|M.Sc Student||David Cohen|
|Subject||High Resolution FDMA MIMO Radar with Sub-Nyquist|
|Department||Department of Electrical Engineering||Supervisor||Full Professor Eldar Yonina|
|Full Thesis text|
Multiple input multiple output (MIMO) radars are
composed of several transmitters
and receivers, where each transmit element radiates a different waveform. Collocated
MIMO radar systems exploit the waveform diversity, based on mutual orthogonality
of the transmitted signals. MIMO radar exhibits several advantages with respect
to traditional radar array systems in terms of flexibility and performance. However,
MIMO radar poses new challenges for both hardware design and digital processing.
In particular, MIMO suffers from range-azimuth resolution trade-off between large
bandwidth desired for high range resolution and small bandwidth for high azimuth
resolution. In addition, achieving high azimuth resolution requires a large number of
transmit and receive antennas. Moreover, the digital processing is performed on samples of the received signal, from each transmitter to each receiver, at its Nyquist rate, which can be prohibitively large when high resolution is needed.
In this work, we adopt a frequency division multiple access (FDMA) approach to
avoid the range-azimuth resolution conflict and show that, using FDMA the narrowband assumption may be relaxed to the individual bandwidth. We can then combine large overall total bandwidth for the sake of high range resolution and narrow individual bandwidth to allow for a larger aperture and high azimuth resolution. In addition, we process all channels jointly to overcome the FDMA range resolution limitation to a single bandwidth, and address range-azimuth coupling using a random array configuration.
Finally, overcoming the rate bottleneck, sub-Nyquist
sampling methods have been
proposed that break the link between radar signal bandwidth and sampling rate. In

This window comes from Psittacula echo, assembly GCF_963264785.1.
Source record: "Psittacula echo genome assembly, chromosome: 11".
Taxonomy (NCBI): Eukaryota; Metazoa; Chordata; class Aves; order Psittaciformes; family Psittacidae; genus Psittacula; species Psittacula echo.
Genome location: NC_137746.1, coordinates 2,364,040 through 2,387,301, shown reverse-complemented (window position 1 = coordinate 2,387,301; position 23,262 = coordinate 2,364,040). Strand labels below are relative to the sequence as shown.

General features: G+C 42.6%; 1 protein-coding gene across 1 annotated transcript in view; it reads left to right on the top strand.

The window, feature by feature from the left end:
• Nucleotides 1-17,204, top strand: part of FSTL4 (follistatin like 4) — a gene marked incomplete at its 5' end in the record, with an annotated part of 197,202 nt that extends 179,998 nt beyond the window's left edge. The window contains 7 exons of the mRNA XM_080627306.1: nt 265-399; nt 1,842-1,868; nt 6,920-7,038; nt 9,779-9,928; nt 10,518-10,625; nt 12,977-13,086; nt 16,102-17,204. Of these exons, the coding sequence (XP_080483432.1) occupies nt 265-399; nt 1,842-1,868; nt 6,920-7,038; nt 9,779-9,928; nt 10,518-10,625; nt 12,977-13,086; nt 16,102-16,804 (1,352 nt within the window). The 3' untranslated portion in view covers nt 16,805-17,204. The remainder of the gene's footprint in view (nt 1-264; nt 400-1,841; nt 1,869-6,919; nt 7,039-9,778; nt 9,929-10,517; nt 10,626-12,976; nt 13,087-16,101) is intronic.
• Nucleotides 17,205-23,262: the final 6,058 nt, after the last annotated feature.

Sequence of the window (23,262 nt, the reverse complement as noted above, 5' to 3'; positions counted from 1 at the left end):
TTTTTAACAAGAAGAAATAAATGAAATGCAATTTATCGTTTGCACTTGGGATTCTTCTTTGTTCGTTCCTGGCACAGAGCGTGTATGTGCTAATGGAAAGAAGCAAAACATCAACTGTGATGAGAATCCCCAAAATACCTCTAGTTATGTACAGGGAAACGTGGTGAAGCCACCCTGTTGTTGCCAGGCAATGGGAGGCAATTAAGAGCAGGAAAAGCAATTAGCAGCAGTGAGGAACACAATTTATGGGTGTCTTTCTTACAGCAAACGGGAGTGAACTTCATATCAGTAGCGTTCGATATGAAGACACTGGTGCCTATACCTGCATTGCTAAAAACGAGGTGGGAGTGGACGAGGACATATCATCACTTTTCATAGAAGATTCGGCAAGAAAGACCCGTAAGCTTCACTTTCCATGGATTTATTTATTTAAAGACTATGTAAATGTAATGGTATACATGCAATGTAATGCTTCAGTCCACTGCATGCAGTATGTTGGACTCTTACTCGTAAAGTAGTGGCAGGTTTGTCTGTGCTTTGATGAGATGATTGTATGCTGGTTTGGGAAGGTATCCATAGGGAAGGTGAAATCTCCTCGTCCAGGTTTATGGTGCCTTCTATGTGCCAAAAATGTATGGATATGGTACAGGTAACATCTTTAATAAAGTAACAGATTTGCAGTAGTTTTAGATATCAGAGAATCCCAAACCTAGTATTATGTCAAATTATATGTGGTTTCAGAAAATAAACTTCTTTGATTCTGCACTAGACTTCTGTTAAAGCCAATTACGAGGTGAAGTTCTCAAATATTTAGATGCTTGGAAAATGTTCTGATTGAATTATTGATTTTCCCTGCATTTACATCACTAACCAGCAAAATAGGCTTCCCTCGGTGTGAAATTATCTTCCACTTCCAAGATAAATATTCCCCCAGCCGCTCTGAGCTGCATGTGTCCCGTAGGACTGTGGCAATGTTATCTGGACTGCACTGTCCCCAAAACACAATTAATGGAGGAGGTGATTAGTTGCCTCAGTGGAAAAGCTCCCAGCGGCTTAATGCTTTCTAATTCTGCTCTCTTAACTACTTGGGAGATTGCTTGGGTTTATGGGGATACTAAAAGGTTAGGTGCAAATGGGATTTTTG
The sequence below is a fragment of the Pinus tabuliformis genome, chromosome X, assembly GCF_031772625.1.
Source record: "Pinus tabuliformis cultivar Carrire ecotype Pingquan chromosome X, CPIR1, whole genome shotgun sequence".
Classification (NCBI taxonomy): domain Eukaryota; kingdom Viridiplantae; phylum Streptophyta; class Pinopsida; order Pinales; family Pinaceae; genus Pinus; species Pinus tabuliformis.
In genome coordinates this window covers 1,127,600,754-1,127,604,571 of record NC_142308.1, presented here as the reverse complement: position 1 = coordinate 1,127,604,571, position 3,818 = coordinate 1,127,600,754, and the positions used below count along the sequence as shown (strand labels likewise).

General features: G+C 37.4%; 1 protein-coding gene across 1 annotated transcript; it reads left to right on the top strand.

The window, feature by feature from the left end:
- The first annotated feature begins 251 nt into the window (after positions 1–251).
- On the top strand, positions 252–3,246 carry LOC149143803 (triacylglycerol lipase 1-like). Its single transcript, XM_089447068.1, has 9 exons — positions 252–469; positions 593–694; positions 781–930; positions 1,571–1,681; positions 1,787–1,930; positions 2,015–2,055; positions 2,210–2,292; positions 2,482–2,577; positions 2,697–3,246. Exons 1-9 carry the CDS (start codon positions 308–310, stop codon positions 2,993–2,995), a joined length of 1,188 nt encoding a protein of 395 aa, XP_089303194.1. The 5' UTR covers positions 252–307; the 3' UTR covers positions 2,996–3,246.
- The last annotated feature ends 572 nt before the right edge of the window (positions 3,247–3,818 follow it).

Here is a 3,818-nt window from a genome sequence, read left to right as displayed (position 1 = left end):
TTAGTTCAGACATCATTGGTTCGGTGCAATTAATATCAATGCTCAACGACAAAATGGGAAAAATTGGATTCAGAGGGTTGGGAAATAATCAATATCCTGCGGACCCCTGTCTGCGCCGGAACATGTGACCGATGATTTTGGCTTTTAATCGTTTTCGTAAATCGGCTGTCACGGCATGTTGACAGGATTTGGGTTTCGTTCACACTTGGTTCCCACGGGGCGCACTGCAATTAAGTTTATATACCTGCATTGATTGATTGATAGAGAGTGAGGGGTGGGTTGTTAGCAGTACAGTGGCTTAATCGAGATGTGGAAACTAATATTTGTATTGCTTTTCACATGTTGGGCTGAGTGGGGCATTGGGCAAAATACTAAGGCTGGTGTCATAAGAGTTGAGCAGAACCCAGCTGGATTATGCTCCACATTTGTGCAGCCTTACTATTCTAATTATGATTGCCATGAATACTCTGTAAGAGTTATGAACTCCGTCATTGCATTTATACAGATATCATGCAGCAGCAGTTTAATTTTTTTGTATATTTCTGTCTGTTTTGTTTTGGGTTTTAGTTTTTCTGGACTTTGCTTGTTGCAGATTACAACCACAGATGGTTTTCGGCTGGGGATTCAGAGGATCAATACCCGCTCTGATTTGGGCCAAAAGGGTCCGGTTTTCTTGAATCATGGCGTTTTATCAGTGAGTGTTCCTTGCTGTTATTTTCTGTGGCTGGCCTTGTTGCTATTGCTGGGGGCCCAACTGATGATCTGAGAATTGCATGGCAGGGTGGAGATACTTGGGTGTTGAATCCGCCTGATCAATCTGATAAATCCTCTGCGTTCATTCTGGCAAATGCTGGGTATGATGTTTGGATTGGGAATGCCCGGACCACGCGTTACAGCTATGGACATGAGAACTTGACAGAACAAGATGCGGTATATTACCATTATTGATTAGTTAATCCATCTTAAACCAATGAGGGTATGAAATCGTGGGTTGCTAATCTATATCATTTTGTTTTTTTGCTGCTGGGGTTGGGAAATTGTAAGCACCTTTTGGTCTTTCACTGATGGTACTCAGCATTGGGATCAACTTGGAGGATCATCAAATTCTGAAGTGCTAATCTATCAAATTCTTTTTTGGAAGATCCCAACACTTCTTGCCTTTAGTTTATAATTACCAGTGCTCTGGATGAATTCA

this work, we extend these methods to MIMO configurations and propose a sub-Nyquist MIMO radar (SUMMeR) system that performs both time and spatial compression. We present a range-azimuth-Doppler recovery algorithm from sub-Nyquist samples obtained from a reduced number of transmitters and receivers, that exploits the sparsity of the recovered targets’ parameters. This allows us to achieve reduction in the number of deployed antennas and the number of samples per receiver, without degrading the time and spatial resolutions.
Our enhanced range-azimuth resolution capabilities illustrated in simulations and
numerical experiments show that our FDMA approach based on joint processing outperforms the classic code division multiple access (CDMA). In addition, simulations illustrate the detection performance of SUMMeR for different compression levels and show that both time and spatial resolution are preserved, with respect to classic Nyquist MIMO configurations. We also examine the impact of design parameters, such as antennas’ locations and carrier frequencies, on the detection performance, and provide guidelines for their choice. Finally, we present a hardware prototype of the SUMMeR system with capabilities of cognitive transmission. The prototype allows both spatial and time compressive sampling.